Qualitatively distinct patterns of cytokines are released by human dendritic cells in response to different pathogens

K Scott, M Manunta, C Germain, P Smith, M Jones, P Mitchell, D Dessi, K B Bamford, R I Lechler, P L Fiori, G R Foster, G Lombardi

    Research output: Contribution to journalArticlepeer-review

    52 Citations (Scopus)


    Dendritic cells produce cytokines that regulate the class of the adaptive immune response. Microbial recognition is mediated, at least in part, by pattern recognition receptors such as Toll-like receptors, which influence dendritic cell maturation. In humans it is not yet clear how intact pathogens modulate the developing immune response. To address the effects of intact pathogens on the maturation and effector functions of human dendritic cells, we investigated their responses to a number of microbial pathogens. We studied a range of micro-organisms including Gram-negative bacteria (Escherichia coli and Salmonella enterica sv. typhimurium), Gram-positive cocci (Staphylococcus aureus) and atypical bacteria (Mycobacterium tuberculosis and Mycoplasma hominis) as well as the human protozoal parasite Trichomonas vaginalis. The micro-organisms were fixed in formaldehyde to prevent replication whilst preserving surface morphology. All the pathogens induced similar up-regulation of dendritic cell activation-associated cell surface markers but there was a profound difference in the patterns of cytokines produced by the stimulated dendritic cells. Some pathogens (E. coli, Salmonella enterica sv. typhimurium and S. aureus) induced interleukin-12 (IL-12), IL-10 and interferon-alpha whereas others (M. tuberculosis, Mycoplasma hominis and T. vaginalis) induced only IL-10. This differential effect was not altered by costimulation of the dendritic cells through CD40. These results support the notion that human dendritic cells are plastic in their response to microbial stimuli and that the nature of the pathogen dictates the response of the dendritic cell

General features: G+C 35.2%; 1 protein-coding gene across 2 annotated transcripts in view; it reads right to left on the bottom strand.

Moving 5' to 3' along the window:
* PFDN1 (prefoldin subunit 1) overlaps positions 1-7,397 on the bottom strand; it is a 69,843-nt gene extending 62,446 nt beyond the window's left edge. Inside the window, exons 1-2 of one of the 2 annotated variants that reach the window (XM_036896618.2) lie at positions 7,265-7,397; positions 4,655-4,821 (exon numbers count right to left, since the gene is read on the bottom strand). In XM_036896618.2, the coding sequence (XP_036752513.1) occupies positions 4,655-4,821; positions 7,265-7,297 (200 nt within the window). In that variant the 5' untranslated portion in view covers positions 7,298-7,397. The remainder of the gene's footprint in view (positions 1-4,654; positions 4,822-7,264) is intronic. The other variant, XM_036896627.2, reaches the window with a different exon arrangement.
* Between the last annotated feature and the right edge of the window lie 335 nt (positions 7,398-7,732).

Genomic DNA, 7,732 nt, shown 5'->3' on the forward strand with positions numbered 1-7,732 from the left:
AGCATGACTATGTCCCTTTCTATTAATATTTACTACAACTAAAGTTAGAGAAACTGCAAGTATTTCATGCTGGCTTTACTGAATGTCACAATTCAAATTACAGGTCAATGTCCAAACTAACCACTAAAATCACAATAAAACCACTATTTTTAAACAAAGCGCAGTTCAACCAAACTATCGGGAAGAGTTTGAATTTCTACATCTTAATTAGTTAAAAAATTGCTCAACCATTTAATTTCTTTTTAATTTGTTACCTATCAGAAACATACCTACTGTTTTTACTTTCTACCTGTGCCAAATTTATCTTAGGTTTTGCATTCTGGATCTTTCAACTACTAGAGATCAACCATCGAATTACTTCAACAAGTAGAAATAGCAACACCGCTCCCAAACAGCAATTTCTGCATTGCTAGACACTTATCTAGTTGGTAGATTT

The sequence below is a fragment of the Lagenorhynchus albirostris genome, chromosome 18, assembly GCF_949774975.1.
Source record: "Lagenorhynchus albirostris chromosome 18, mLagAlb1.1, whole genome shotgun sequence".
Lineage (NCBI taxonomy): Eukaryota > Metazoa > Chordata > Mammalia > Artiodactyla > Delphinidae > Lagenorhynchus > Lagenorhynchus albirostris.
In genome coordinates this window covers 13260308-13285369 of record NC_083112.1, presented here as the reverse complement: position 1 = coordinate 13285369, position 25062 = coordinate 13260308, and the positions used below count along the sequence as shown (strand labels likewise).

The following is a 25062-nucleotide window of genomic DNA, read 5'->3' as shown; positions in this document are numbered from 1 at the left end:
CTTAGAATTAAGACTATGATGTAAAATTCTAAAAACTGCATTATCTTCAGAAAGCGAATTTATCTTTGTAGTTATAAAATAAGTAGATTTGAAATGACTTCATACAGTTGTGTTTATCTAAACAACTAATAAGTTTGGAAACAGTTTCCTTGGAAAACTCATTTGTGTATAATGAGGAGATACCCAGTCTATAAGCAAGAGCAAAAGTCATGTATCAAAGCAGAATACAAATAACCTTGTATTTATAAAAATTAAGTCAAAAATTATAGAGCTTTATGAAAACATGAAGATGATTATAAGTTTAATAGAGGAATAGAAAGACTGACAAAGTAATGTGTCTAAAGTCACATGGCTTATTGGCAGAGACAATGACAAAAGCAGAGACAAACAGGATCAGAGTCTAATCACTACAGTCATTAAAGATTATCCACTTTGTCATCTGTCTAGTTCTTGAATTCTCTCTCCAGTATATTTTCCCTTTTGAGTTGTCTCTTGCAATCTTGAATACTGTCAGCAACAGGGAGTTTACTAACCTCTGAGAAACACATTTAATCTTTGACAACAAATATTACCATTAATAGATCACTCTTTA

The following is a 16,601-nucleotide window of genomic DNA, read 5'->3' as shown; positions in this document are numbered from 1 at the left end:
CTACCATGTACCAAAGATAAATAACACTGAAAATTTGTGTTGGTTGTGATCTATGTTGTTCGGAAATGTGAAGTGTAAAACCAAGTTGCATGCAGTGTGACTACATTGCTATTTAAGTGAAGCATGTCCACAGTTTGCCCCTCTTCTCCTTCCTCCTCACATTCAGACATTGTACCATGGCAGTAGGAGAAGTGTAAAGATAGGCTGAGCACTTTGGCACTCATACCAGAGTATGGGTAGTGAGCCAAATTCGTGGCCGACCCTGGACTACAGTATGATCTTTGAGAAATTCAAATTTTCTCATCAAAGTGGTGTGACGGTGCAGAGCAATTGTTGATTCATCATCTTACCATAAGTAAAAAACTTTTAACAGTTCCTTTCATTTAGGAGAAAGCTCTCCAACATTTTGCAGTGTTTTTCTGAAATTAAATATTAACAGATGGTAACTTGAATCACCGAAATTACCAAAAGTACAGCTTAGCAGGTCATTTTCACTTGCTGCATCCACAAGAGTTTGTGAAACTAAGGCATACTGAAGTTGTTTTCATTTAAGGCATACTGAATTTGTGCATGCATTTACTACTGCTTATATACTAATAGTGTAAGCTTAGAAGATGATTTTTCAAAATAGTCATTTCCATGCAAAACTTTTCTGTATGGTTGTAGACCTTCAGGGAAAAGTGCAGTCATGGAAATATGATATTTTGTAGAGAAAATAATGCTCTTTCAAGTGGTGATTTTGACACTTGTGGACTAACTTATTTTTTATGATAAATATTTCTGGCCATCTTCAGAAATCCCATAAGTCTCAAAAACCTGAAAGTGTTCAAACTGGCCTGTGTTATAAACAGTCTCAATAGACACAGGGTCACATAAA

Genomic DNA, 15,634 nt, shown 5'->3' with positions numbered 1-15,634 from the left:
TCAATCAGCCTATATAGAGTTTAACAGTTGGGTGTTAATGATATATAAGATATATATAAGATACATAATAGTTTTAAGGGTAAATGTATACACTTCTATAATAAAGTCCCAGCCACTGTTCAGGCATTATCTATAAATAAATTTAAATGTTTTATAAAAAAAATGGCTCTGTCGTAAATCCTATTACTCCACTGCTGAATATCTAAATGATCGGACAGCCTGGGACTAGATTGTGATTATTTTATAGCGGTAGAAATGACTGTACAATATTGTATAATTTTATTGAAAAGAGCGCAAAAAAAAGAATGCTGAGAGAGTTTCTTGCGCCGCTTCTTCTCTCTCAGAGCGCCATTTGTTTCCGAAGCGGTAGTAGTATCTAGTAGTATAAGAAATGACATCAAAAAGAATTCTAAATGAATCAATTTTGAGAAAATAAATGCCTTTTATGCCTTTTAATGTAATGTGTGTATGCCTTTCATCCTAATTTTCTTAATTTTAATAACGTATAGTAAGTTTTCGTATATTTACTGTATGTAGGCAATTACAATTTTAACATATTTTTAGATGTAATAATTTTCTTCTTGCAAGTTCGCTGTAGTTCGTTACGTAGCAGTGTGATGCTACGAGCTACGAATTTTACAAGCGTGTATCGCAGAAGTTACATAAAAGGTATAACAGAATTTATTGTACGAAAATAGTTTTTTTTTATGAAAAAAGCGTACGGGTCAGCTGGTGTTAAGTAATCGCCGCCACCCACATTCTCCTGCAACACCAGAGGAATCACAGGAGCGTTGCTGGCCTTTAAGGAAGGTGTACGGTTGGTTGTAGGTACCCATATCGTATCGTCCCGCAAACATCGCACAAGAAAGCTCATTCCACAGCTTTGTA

Original languageEnglish
    Pages (from-to)245 - 254
    Number of pages10
    Issue number2
    Publication statusPublished - Oct 2005


    Dive into the research topics of 'Qualitatively distinct patterns of cytokines are released by human dendritic cells in response to different pathogens'. Together they form a unique fingerprint.

    Cite this